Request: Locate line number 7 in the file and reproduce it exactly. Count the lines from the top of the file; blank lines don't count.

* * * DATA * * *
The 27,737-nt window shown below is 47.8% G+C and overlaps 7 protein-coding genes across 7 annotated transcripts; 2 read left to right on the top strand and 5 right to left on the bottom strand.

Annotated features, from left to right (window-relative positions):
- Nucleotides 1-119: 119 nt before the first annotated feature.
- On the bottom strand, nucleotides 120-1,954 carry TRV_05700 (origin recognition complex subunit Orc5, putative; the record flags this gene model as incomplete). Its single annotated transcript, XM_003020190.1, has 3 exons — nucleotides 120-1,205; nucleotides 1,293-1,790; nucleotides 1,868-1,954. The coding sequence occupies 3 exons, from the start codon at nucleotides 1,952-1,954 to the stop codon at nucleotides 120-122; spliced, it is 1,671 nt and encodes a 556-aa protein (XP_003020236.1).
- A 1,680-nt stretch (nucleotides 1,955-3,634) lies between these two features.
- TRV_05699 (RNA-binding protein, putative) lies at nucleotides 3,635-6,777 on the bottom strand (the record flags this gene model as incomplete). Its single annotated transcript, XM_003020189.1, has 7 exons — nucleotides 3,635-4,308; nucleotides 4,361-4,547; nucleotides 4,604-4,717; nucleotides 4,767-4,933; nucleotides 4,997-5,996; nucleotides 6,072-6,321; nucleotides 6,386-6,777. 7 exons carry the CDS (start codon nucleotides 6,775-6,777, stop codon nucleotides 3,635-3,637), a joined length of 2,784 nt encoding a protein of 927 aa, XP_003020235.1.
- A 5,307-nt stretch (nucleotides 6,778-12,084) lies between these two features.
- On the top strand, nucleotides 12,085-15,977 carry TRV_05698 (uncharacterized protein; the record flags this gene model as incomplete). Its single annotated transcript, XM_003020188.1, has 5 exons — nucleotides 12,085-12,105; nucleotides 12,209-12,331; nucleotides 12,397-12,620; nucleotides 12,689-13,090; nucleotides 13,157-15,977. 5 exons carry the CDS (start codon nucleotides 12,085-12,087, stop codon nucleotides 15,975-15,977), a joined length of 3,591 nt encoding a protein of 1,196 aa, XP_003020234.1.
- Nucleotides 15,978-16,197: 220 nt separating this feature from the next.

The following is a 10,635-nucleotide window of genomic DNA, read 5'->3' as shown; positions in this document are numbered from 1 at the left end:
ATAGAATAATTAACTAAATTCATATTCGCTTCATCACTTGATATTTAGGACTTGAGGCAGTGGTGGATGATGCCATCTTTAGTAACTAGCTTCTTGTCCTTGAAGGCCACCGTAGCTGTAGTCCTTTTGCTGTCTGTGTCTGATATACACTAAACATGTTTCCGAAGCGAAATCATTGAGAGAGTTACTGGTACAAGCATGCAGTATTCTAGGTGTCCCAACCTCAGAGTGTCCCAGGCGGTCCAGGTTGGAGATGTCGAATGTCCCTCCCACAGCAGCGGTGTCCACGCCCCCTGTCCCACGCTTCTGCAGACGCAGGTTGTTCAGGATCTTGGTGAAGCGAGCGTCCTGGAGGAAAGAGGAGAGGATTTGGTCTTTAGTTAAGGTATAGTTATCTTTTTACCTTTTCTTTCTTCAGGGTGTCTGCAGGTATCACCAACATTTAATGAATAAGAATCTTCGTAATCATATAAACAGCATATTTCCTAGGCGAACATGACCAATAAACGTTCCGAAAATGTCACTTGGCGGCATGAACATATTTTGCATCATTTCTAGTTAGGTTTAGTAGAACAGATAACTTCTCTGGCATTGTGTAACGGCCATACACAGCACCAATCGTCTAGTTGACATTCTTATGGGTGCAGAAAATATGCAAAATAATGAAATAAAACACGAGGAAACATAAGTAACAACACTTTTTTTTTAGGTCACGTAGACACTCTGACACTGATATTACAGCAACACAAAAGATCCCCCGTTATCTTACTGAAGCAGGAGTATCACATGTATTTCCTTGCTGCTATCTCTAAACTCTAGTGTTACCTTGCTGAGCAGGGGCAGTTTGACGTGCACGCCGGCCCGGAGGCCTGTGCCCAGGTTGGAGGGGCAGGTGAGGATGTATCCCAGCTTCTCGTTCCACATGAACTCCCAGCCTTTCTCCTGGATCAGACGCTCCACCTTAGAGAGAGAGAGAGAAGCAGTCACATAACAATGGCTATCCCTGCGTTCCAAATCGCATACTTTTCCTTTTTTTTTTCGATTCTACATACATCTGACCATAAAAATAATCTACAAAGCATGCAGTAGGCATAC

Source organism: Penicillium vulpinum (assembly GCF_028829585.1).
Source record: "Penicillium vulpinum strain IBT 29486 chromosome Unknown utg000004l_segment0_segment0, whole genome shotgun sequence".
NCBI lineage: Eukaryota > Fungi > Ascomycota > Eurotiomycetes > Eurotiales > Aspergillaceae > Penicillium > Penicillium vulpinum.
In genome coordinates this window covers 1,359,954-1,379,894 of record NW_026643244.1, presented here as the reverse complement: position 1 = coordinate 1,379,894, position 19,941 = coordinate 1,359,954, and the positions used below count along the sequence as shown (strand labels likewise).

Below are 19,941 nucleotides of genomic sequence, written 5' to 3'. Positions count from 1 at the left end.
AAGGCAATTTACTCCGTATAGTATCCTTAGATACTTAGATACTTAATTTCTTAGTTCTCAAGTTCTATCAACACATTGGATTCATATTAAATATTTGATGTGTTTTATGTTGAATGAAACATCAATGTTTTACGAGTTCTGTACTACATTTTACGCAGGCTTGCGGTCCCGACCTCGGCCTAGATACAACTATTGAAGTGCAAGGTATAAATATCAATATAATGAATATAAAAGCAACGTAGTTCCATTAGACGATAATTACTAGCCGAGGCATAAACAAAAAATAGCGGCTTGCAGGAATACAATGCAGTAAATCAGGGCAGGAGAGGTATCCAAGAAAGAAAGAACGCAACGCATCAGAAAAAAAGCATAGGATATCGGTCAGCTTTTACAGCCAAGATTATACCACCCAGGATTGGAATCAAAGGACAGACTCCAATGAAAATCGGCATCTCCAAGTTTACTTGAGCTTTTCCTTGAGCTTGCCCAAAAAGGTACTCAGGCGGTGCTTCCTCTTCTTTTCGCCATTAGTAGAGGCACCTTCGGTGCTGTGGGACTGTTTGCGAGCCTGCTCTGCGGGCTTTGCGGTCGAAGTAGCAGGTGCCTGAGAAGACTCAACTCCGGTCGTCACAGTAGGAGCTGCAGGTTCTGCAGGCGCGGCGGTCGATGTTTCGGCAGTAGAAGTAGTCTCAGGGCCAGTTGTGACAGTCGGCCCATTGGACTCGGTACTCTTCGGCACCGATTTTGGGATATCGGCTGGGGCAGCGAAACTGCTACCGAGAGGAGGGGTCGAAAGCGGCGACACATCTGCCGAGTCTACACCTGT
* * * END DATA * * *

- A 5,307-nt stretch (nucleotides 6,778-12,084) lies between these two features.